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Converge is an exhibition on at the South Australian Art Gallery between March 2nd until March 30th. The exhibition profiles a selection of work from Australian artists. Our perceptions are challenged as we explore the nexus between art, science and technology.
Combining technology and science with art. Ranging from bioethics to the environment to robotics. The exhibition is based on research and discovery. Australian artists have met the challenge merging art and science together producing work that is contemporary a journey for us all to take.
Converge artists are engaged in critical debates helping to fusing social and political issues. Converge symposium (at the Adelaide Festival 2002 and online) is an opportunity to express and share opinions on the many issues Converge brings up.
Just how could you bring together Art, science and technology? The artists of Converse have done just this admirably. The works have been produced using many different mediums, exploring cutting edge research.
One project named Pig Wings created by Oron Catts and Ionat Zurr uses semi-living tissues to create three dimensional tissue sculptures. In the last five years the artists have grown semi-living objects, by culturing cells on artificial scaffolds. The ultimate goal of this work is to culture and sustain for long periods, tissue sculptures thus creating a whole new artistic palette. The semi-living objects consist of both synthetic materials and living organic matter. This particular project used pig’s marrow stem cells in order to grow three sets of wings. The use of living cell and tissues for artistic purposes has created concerns.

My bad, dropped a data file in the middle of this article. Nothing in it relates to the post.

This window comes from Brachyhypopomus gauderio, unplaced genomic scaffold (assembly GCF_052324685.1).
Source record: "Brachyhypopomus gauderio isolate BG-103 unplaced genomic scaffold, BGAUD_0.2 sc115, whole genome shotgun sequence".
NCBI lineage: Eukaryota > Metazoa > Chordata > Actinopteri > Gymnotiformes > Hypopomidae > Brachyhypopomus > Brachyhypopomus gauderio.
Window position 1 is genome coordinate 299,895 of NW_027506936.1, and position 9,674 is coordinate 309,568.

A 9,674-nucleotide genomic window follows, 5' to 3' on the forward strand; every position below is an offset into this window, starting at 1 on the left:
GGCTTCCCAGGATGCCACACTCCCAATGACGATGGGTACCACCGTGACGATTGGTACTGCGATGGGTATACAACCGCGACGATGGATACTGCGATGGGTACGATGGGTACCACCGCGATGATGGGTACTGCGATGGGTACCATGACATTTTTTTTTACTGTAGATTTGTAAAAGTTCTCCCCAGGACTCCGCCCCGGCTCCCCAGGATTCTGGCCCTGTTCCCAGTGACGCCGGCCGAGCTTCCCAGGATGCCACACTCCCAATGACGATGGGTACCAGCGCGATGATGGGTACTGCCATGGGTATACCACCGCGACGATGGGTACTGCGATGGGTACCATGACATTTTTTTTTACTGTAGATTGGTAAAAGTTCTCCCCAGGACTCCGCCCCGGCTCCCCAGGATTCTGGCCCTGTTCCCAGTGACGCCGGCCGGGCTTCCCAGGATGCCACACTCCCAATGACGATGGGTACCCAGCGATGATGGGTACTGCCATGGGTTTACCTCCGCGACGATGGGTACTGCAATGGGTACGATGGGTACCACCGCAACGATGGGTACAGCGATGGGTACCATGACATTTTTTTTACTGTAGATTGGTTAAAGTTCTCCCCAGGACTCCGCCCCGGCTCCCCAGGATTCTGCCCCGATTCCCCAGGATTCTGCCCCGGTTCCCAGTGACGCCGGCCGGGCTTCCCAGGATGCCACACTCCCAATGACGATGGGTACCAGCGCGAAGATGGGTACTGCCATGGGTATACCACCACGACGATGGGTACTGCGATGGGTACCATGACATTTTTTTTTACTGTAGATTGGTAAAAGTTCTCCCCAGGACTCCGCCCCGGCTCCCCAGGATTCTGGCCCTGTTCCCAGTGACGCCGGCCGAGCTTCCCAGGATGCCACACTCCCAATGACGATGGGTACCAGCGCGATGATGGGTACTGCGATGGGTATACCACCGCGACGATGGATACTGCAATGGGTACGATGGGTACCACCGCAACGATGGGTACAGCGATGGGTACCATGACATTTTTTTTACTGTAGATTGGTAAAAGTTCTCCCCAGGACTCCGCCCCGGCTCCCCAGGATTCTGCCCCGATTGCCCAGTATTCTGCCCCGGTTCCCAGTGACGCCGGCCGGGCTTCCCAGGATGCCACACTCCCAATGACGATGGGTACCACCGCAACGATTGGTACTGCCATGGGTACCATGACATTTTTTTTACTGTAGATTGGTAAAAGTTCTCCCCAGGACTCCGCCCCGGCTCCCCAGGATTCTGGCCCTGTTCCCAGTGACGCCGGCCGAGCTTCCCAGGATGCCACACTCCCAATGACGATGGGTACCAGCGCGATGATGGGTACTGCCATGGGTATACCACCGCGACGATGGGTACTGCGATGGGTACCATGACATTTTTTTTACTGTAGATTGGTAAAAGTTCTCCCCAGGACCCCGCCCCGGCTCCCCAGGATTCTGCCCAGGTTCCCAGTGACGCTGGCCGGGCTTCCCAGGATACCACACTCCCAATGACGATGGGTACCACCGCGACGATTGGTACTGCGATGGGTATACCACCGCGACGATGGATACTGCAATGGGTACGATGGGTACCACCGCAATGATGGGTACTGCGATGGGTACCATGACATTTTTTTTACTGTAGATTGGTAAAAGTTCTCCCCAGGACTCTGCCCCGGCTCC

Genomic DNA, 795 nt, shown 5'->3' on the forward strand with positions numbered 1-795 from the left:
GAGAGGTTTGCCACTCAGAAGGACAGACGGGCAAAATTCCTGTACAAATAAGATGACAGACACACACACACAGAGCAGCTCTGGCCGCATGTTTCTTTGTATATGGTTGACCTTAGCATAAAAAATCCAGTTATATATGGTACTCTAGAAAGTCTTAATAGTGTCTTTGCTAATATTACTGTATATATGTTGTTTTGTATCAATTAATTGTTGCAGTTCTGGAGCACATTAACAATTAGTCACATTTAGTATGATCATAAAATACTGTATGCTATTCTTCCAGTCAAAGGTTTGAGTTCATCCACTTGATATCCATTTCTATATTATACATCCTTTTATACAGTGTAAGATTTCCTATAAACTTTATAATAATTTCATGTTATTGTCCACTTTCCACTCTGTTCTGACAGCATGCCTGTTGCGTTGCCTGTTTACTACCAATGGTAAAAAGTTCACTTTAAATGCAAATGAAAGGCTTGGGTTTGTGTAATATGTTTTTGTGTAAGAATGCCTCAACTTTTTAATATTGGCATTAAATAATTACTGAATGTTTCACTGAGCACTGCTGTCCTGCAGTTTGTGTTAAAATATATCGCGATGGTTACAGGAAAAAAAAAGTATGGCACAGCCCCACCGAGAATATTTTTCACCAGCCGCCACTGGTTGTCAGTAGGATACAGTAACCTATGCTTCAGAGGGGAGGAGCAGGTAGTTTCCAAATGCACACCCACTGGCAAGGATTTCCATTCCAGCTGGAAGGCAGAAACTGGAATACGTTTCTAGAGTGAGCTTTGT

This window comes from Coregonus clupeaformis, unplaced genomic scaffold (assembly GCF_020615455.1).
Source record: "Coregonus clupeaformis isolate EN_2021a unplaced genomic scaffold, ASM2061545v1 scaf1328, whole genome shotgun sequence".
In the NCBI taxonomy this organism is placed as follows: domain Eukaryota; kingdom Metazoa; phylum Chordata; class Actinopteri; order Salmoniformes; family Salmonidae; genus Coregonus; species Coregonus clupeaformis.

It blurs the boundaries between what we consider acceptable and what is not. There has been much debate recently in regard to the use of human embryonic stem cells. These cells could potentially help millions of people, but governments and churches that say it is not ethical to use “potential” human beings have blocked the use of them. This project could help to challenge our perceptions about the use of stem cells.
A piece of work completely different from Pig Wings is Ngurrara Canvas by the Mangkaja artists. This work is a collorative effect with each of the artists painting his or her own piece of country. The piece is eight metres by ten metres and maps the lands that form part of the Great Sandy Desert. The main intention behind the work was political but the artists have worked well together blending each area so as to create a seamless whole.
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